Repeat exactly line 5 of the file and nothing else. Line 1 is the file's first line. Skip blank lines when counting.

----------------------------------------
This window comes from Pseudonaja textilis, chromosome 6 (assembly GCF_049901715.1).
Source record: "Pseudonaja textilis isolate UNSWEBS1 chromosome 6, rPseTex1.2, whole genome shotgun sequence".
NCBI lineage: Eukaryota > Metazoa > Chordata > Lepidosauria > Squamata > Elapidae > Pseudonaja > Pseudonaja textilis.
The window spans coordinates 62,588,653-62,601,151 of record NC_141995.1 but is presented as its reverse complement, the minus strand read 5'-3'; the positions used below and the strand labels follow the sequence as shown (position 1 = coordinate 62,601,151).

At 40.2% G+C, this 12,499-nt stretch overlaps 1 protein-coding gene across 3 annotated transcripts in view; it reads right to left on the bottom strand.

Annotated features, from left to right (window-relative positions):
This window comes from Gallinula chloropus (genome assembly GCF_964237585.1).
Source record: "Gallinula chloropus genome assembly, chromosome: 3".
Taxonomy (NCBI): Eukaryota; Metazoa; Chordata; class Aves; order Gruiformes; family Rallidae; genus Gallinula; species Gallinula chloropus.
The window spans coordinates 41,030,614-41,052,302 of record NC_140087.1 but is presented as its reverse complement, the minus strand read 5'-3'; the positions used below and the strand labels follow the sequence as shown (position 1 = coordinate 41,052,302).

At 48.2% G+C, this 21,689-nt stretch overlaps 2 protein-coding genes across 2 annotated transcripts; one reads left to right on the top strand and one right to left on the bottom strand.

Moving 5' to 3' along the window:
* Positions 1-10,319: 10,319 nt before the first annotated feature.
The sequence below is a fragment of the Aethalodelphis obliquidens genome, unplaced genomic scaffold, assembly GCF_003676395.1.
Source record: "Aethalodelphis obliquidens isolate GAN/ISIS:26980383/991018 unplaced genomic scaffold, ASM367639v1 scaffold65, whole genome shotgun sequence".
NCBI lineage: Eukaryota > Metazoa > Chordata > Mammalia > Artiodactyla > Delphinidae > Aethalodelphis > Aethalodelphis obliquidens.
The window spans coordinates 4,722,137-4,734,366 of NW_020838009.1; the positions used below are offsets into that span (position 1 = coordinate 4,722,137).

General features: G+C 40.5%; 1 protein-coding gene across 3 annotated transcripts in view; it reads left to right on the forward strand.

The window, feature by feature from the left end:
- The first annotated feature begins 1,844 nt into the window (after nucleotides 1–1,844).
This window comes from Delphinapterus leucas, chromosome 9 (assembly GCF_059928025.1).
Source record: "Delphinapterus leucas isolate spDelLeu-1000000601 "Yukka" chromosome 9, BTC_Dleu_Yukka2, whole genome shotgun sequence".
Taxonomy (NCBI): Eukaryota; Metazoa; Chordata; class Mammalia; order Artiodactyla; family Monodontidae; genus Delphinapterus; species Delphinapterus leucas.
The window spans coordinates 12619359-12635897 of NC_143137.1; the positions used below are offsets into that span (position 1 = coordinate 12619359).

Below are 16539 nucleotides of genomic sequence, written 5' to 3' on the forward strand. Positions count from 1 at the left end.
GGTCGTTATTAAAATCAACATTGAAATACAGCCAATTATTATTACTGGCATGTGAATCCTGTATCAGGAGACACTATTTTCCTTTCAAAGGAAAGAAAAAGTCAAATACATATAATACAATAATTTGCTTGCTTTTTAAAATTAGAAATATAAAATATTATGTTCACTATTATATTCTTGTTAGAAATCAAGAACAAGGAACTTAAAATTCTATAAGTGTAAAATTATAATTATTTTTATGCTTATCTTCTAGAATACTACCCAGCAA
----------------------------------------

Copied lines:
At 40.2% G+C, this 12,499-nt stretch overlaps 1 protein-coding gene across 3 annotated transcripts in view; it reads right to left on the bottom strand.